A Twitter account is fueling disinformation about what caused Buffalo Bills safety Damar Hamlin to experience cardiac arrest during the Monday night game against the Cincinnati Bengals. Hamlin was revived on the field and remains in critical condition.
Soon after Hamlin collapsed and was rushed to the hospital, a person claiming to be a physician tweeted that they gave him a COVID-19 vaccine booster shot last week.
“I recently administered Damar Hamlin’s Covid booster on 12/26, and as a medical professional, I can assure the public he passed all screenings with flying colors. I am in contact with the [University of Cincinnati Medical Center] staff and will provide any assistance to them,” the tweet by @drbeneidelman read.
Although there were many red flags about the tweet and the account itself, this claim has helped spread unfounded rumors that the vaccine caused Hamlin’s heart to stop.
The @drbeneidelman account has since been deleted. There’s no evidence that they or anyone else gave Hamlin a COVID booster shot, last week or otherwise.
Nevertheless, @drbeneidelman’s tweet continues circulating online. The Daily Dot found screenshots of it on Twitter, Telegram, Reddit, and other extremist forums popular with anti-vaxxers.
Anti-vaxxers have long held that the COVID vaccine causes a variety of ailments. It can cause myocarditis or pericarditis in rare cases, particularly among young men and boys within a few days of receiving a second COVID vaccine.
Many are taking “Dr. Benjamin Eidelman” at face value. A Truth Social user went so far as to baselessly claim that the doctor “murdered” Hamlin.
The Gateway Pundit wrote an article describing the supposed Dr. Eidelman as a “huge leftist,” “Trump-hater,” and “vaccine pusher.”
A Twitter user also said @drbeneidelman is a “vax pusher” and claimed without evidence that there’s been an “epidemic of heart issues in athletes.”
Others, including some right-wing extremists, have applied more critical thought to the matter.
An archive shows that @drbeneidelman created their Twitter account some time last month. Its bio described Eidelman as an “Artist, Data Scientist, Disinfo/deception/fraud detector, Democracy Enjoyer”—but not as a physician.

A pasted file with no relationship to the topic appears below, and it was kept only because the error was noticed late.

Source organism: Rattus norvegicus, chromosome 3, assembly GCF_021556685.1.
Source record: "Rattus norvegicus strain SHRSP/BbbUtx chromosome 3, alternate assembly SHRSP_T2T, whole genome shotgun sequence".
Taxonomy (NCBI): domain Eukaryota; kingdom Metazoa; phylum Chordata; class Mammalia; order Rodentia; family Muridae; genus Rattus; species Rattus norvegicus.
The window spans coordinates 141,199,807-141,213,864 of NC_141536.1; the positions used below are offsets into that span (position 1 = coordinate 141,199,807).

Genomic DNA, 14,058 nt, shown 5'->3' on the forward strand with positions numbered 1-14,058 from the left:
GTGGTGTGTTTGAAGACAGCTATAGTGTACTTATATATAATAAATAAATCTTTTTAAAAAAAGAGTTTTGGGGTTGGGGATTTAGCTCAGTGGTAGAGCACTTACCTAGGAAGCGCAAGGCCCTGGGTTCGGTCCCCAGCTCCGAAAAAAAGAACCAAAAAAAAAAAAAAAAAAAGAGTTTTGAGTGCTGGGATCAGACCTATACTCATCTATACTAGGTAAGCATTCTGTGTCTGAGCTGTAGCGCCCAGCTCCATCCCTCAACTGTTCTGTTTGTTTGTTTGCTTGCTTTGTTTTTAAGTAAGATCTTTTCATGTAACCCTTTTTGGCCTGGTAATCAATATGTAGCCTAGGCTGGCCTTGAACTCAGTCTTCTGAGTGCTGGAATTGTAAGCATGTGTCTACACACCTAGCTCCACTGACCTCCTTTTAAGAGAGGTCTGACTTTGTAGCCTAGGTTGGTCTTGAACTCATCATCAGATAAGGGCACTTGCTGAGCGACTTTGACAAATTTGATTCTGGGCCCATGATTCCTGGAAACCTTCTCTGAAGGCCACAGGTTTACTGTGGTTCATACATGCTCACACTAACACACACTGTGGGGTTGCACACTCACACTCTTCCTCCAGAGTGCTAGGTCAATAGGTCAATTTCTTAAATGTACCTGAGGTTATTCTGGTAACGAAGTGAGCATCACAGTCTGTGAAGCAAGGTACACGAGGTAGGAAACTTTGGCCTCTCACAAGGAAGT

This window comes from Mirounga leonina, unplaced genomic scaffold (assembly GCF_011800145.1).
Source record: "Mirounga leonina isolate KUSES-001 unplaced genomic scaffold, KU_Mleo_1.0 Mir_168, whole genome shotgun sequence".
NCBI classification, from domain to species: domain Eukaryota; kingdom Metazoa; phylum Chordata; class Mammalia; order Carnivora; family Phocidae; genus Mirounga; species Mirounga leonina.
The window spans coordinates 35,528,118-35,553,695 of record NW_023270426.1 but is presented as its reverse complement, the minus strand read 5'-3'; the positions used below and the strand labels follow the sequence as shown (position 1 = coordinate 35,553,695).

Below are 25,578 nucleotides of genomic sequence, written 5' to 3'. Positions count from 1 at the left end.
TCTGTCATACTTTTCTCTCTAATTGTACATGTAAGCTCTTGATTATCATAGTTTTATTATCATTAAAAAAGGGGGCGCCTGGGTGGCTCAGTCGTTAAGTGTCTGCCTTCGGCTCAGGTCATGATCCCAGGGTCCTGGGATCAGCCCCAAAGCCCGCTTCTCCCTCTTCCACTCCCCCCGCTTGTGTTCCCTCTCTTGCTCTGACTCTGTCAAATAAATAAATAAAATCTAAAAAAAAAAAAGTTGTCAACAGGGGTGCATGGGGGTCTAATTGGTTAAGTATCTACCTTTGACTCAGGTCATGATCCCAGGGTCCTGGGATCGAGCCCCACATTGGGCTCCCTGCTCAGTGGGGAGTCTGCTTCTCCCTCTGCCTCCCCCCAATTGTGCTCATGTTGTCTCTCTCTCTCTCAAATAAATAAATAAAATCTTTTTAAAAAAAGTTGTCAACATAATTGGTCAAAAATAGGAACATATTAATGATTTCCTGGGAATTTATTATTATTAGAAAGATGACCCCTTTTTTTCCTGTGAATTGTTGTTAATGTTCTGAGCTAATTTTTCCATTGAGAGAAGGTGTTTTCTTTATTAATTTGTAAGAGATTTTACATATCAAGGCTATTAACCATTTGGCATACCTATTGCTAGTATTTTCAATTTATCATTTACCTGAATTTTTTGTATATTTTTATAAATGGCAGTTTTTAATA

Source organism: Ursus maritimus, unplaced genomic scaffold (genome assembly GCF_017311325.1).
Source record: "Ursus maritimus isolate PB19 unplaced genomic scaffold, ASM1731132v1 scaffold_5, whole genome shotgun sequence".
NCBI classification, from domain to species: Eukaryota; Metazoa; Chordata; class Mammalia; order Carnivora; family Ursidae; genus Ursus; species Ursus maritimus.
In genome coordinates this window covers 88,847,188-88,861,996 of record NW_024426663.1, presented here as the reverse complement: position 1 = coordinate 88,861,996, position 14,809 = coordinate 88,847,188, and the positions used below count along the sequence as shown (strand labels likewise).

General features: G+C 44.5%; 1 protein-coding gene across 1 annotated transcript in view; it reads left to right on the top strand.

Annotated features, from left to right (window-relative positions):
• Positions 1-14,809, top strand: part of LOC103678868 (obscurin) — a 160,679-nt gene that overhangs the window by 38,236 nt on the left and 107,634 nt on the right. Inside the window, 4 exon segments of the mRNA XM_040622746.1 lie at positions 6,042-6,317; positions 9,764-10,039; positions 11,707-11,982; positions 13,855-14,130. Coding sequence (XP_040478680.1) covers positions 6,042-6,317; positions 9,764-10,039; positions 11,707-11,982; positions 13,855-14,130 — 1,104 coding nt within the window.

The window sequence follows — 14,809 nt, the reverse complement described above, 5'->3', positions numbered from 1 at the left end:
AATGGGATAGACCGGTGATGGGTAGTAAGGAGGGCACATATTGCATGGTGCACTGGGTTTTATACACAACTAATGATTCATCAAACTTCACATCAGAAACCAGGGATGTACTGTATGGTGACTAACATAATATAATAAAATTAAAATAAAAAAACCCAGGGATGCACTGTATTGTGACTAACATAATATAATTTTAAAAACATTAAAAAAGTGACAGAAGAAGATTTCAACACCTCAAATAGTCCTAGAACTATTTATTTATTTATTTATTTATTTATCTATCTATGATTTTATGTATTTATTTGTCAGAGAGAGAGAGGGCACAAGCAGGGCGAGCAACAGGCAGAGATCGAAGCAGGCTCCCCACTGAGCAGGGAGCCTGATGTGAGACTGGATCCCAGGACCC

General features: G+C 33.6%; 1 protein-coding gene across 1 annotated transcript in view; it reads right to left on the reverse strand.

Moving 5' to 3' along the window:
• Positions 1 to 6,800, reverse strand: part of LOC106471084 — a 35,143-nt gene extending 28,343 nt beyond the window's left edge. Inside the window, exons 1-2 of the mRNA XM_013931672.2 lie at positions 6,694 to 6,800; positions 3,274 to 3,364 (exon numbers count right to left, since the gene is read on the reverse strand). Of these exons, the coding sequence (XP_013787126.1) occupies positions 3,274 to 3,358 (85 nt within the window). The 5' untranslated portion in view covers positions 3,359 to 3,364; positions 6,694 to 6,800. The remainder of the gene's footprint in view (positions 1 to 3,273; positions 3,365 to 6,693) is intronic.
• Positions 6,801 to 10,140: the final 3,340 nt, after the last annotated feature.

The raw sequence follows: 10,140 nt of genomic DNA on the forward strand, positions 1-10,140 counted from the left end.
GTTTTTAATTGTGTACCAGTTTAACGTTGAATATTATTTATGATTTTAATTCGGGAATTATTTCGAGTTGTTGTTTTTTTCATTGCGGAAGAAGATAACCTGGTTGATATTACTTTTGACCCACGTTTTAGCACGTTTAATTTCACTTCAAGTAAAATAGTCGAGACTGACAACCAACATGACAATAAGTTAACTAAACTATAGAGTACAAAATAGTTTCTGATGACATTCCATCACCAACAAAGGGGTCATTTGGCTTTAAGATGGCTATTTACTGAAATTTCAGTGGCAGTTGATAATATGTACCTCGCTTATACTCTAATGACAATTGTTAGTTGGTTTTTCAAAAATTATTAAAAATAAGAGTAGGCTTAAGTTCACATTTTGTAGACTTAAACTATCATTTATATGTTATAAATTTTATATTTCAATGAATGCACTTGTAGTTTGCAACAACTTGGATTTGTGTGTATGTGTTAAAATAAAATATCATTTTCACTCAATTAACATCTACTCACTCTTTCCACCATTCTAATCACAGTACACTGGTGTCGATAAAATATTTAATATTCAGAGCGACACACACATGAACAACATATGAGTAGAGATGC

“His cached Twitter profile leads one to believe that he may have been lying to combat rumors that Damar wasn’t vaccinated,” @amuse speculated, a dupe to throw fuel on a right-wing fire.
The account’s bio also included a link to a since-deleted Substack that featured two articles: one on parenting a transgender teenager and another ironically about fighting global misinformation. Both appear to have been written in the last few weeks.
The Buffalo Bills’ website shows it employs a medical team that includes five physicians. None of them are named Dr. Ben Eidelman. It is possible that Hamlin sought care elsewhere. But, as many have pointed out, physicians almost never administer vaccines. That’s usually performed by nurses or other medical personnel.
Some have noted that there is a Dr. Benjamin Eidelman, but he is a much older neurologist than the person shown in @drbeneidelman’s profile picture. The real Dr. Eidelman also happens to practice in Florida.
Additionally, and arguably most importantly, a medical professional disclosing that they’d given Hamlin a vaccine would be a clear violation of the Health Insurance Portability and Accountability Act (HIPAA).
“Yes real doctors love violating HIPAA on Twitter, an action that can easily cost their medical license and millions of dollars,” a redditor wrote sarcastically in the Conspiracy subreddit.
The Gateway Pundit has since updated its article to add, “It’s a sock puppet account: Would a Dr. really disclose this info?” to the headline. It also wrote, “Is this a bot account? The only Dr. Benjamin Eidelman that is listed in a quick online search is an elderly man. What a strange coincidence!” It’s not clear how this would be a coincidence.
A few don’t know still what to think.
“Is it true that Dr. Ben Eidelman gave Damar Hamlin a booster shot last week?” one asked in a tweet tagging Hamlin, his representative, ESPN, and the NFL. “Please advise.”